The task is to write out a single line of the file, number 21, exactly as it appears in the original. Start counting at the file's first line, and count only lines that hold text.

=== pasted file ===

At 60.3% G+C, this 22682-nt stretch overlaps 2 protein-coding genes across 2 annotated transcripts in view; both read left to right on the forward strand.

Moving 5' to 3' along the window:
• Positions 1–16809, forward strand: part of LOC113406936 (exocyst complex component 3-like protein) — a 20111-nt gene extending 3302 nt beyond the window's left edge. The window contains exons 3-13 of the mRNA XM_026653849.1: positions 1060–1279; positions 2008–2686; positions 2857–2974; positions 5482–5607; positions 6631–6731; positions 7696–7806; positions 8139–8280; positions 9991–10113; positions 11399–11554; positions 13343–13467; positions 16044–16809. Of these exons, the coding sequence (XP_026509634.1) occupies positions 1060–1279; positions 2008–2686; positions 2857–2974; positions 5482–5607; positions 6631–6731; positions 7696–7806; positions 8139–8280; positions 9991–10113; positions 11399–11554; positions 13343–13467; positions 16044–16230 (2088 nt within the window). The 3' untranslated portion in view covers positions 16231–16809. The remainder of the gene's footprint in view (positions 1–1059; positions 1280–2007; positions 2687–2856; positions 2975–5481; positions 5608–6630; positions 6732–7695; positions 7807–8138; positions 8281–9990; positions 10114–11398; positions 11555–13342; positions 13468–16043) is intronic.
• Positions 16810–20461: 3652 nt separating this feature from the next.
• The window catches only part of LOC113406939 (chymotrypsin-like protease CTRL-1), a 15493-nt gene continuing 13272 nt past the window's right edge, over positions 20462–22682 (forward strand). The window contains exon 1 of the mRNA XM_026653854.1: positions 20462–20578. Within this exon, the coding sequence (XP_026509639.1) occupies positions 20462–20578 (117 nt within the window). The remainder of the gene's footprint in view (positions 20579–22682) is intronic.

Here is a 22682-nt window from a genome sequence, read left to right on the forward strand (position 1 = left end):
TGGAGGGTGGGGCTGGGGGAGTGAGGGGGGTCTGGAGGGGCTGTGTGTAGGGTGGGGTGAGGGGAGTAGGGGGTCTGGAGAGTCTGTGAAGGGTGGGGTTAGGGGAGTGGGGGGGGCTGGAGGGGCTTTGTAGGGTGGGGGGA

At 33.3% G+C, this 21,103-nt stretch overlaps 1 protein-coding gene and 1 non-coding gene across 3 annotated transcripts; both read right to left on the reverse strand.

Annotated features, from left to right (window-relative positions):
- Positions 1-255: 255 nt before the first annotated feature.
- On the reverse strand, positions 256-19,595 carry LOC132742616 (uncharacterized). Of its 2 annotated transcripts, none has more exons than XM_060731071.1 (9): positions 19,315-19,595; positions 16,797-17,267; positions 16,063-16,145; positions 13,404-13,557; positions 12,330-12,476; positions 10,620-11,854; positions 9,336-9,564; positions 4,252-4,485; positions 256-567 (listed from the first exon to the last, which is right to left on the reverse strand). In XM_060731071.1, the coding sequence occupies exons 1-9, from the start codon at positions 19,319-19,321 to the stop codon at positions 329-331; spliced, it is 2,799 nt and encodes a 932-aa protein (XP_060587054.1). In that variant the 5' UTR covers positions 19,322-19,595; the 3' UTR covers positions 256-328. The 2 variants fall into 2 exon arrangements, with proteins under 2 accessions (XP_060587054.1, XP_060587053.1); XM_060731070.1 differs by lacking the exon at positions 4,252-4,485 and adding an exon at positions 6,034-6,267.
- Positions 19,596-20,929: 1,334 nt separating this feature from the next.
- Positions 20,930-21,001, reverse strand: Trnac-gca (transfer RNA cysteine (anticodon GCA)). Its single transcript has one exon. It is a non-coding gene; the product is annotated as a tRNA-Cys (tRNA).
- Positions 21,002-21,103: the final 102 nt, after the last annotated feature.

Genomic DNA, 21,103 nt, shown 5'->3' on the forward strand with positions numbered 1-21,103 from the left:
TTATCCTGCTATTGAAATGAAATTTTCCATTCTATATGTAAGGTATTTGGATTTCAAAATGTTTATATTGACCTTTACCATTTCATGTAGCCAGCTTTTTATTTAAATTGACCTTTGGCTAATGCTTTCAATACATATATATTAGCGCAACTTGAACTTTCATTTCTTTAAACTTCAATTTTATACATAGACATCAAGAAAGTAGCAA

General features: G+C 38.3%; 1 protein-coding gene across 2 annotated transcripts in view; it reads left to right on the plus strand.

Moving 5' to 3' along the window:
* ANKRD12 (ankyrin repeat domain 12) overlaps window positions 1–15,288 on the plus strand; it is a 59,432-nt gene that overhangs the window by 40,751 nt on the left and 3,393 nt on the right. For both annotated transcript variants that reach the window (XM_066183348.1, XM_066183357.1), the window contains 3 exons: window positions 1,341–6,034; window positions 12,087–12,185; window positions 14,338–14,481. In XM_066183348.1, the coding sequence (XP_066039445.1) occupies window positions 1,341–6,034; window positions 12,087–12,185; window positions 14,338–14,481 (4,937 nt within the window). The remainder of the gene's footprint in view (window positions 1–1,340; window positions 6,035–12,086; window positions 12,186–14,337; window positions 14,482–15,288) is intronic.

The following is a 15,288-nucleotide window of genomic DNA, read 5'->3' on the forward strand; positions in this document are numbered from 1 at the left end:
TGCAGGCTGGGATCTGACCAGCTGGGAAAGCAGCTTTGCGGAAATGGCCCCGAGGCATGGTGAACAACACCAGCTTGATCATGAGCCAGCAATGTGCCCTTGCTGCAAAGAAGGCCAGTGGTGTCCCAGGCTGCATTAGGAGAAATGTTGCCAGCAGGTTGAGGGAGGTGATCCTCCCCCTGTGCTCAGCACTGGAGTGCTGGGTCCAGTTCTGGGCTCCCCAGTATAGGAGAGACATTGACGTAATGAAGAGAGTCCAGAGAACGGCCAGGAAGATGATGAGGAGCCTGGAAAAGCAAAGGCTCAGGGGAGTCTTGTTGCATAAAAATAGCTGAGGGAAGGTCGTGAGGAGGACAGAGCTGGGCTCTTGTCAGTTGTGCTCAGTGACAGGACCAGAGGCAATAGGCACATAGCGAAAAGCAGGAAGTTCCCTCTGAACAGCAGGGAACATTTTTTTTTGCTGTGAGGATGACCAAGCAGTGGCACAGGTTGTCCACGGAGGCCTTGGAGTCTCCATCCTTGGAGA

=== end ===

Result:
TGCAGGCTGGGATCTGACCAGCTGGGAAAGCAGCTTTGCGGAAATGGCCCCGAGGCATGGTGAACAACACCAGCTTGATCATGAGCCAGCAATGTGCCCTTGCTGCAAAGAAGGCCAGTGGTGTCCCAGGCTGCATTAGGAGAAATGTTGCCAGCAGGTTGAGGGAGGTGATCCTCCCCCTGTGCTCAGCACTGGAGTGCTGGGTCCAGTTCTGGGCTCCCCAGTATAGGAGAGACATTGACGTAATGAAGAGAGTCCAGAGAACGGCCAGGAAGATGATGAGGAGCCTGGAAAAGCAAAGGCTCAGGGGAGTCTTGTTGCATAAAAATAGCTGAGGGAAGGTCGTGAGGAGGACAGAGCTGGGCTCTTGTCAGTTGTGCTCAGTGACAGGACCAGAGGCAATAGGCACATAGCGAAAAGCAGGAAGTTCCCTCTGAACAGCAGGGAACATTTTTTTTTGCTGTGAGGATGACCAAGCAGTGGCACAGGTTGTCCACGGAGGCCTTGGAGTCTCCATCCTTGGAGA